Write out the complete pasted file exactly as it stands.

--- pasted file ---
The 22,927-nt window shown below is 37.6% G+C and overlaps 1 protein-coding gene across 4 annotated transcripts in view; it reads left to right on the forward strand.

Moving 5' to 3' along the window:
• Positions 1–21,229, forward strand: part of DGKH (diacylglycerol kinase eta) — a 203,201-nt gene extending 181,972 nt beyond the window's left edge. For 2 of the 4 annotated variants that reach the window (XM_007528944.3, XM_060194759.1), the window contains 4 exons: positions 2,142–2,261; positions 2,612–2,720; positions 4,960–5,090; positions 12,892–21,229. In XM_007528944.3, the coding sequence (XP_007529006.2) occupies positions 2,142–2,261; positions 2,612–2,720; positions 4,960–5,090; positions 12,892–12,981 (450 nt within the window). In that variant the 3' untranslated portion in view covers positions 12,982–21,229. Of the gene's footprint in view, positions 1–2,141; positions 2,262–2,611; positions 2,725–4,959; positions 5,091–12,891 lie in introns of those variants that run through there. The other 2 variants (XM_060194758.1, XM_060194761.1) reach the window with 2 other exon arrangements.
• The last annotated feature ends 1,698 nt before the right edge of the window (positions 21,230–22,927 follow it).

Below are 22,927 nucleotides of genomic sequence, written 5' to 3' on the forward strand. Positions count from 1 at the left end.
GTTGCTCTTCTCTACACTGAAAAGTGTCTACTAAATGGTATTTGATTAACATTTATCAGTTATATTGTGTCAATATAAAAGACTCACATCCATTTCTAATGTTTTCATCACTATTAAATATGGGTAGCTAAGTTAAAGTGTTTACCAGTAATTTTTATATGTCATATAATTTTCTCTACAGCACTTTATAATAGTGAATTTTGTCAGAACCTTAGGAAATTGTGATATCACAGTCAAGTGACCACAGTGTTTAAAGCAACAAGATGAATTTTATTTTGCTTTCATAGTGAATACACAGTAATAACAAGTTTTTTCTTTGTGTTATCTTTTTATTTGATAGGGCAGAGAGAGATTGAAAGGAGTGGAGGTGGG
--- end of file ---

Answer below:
The 22,927-nt window shown below is 37.6% G+C and overlaps 1 protein-coding gene across 4 annotated transcripts in view; it reads left to right on the forward strand.

Moving 5' to 3' along the window:
• Positions 1–21,229, forward strand: part of DGKH (diacylglycerol kinase eta) — a 203,201-nt gene extending 181,972 nt beyond the window's left edge. For 2 of the 4 annotated variants that reach the window (XM_007528944.3, XM_060194759.1), the window contains 4 exons: positions 2,142–2,261; positions 2,612–2,720; positions 4,960–5,090; positions 12,892–21,229. In XM_007528944.3, the coding sequence (XP_007529006.2) occupies positions 2,142–2,261; positions 2,612–2,720; positions 4,960–5,090; positions 12,892–12,981 (450 nt within the window). In that variant the 3' untranslated portion in view covers positions 12,982–21,229. Of the gene's footprint in view, positions 1–2,141; positions 2,262–2,611; positions 2,725–4,959; positions 5,091–12,891 lie in introns of those variants that run through there. The other 2 variants (XM_060194758.1, XM_060194761.1) reach the window with 2 other exon arrangements.
• The last annotated feature ends 1,698 nt before the right edge of the window (positions 21,230–22,927 follow it).

Below are 22,927 nucleotides of genomic sequence, written 5' to 3' on the forward strand. Positions count from 1 at the left end.
GTTGCTCTTCTCTACACTGAAAAGTGTCTACTAAATGGTATTTGATTAACATTTATCAGTTATATTGTGTCAATATAAAAGACTCACATCCATTTCTAATGTTTTCATCACTATTAAATATGGGTAGCTAAGTTAAAGTGTTTACCAGTAATTTTTATATGTCATATAATTTTCTCTACAGCACTTTATAATAGTGAATTTTGTCAGAACCTTAGGAAATTGTGATATCACAGTCAAGTGACCACAGTGTTTAAAGCAACAAGATGAATTTTATTTTGCTTTCATAGTGAATACACAGTAATAACAAGTTTTTTCTTTGTGTTATCTTTTTATTTGATAGGGCAGAGAGAGATTGAAAGGAGTGGAGGTGGG